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Japan Will Build Blazingly Fast Tokyo to Osaka Maglev Train Japan Will Build Blazingly Fast Tokyo to Osaka Maglev Train

Imagine making it from New York to D.C. in 45 minutes. That's how quickly Japan's maglev train will make it from Tokyo to Nagoya.

The route between Tokyo and Nagoya, Japan, stretches about 225 miles, the same distance that separates New York City from Boston and from Washington, D.C. For more than three decades, Japan has been considering building a train that would cut travel time between Tokyo and Nagoya to about 45 minutes. The line would use maglev technology, which channels magnetic force to levitate the train almost four inches above the track and propel it forward at speeds over 300 miles per hour.

But building a maglev train requires more money than most people can imagine: The cost for a route covering the 320 miles from Tokyo to Osaka has been pegged at 9 trillion yen or roughly $112 billion. Because of the cost, Japan has dithered over the project for years, until last month, when the government gave the Central Japan Railway permission to go ahead with it.

Imagine making it from New York to D.C. in 45 minutes instead of four hours, East Coasters. Imagine making it from Boston to D.C. in an hour and half, instead of nine. West Coasters, you could be flying from Los Angeles to Las Vegas in under an hour. Getting from Minneapolis to Chicago could take no more than an hour and twenty minutes. That’s what a train like the one Japan is building would mean in the United States.

Adopting this technology, though, requires long-term vision about transportation, which the United States has been lacking lately. Because the trains run on electricity, they’re already cleaner than fuel-burning trains, and as clean energy projects like solar and wind come online, maglev trains can pull power from those sources. But on top of the cost, building a maglev system takes time: The Tokyo-Nagoya branch of the Japanese train won’t be finished until 2027, sixteen years from now.

The system’s high cost comes in part from Central Japan Railway’s decision to make the route as straight as possible, sending it under mountains. (The trains will run through tunnels for 60 percent of the ride.) While high-speed trains like Amtrak’s Acela can run at slower speeds on tracks designed for traditional trains, maglevs require unique rail infrastructure, an expensive proposition.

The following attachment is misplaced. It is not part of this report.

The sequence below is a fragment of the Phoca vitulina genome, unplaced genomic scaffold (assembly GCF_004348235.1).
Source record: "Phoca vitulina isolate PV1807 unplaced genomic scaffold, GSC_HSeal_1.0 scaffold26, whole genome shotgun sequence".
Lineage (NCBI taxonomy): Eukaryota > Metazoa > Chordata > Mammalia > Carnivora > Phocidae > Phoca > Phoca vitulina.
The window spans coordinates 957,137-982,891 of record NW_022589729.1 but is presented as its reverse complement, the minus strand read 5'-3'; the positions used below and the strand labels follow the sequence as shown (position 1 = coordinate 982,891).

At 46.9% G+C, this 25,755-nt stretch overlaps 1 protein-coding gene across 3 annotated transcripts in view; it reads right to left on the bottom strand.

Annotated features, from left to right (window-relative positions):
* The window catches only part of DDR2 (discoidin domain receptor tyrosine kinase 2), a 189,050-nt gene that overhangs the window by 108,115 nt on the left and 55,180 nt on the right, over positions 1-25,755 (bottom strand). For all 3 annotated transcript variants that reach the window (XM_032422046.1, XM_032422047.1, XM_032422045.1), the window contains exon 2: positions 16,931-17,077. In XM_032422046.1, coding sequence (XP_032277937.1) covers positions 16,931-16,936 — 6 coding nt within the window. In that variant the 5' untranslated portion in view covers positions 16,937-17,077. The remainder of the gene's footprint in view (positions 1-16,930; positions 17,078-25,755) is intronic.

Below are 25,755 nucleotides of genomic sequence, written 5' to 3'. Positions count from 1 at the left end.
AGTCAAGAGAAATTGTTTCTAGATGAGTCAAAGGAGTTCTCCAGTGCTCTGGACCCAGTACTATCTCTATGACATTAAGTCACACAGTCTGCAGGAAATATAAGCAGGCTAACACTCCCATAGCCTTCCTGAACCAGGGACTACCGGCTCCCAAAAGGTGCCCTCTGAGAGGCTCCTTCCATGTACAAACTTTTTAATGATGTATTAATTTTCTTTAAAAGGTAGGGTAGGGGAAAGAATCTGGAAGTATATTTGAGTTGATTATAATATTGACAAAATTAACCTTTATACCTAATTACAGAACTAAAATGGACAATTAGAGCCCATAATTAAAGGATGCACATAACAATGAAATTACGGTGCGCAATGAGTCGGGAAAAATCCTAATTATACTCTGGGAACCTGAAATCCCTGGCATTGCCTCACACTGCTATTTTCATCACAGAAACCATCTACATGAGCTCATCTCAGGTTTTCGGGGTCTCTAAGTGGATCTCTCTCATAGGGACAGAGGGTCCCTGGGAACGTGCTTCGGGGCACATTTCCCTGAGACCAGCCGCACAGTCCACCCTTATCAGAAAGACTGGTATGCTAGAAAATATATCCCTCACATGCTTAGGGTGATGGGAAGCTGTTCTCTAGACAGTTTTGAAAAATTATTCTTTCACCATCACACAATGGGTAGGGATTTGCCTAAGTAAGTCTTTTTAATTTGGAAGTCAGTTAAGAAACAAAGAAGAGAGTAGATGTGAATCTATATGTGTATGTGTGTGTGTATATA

Once they’re built, however, maglev tracks last longer. The trains we ride right now scrape metal wheels against metal rails, which wear down relatively quickly. The only friction between maglev trains and their track is air friction, easier on the metal tracks. The longevity of the infrastructure is an important selling point. To date, the cost of building maglev trains has outstripped any profits, and the trains will have to run efficiently for many years, with low overhead costs, to make financial sense.

In the United States, the most likely maglev train project is an L.A. to Las Vegas route, an idea that’s been floating around for two decades or so and has received a trickle of government funding. Its estimated total cost would come to $12 billion, a pittance compared to the Japanese project. At least one member of the administration, however, has been impressed by what maglev trains can do. Current Secretary of Transportation, Ray LaHood, took a ride on Japan’s maglev test track last year. His reaction: “I have to say, those trains are fast. Very fast."

Photo courtesy of flickr user yui.kubo

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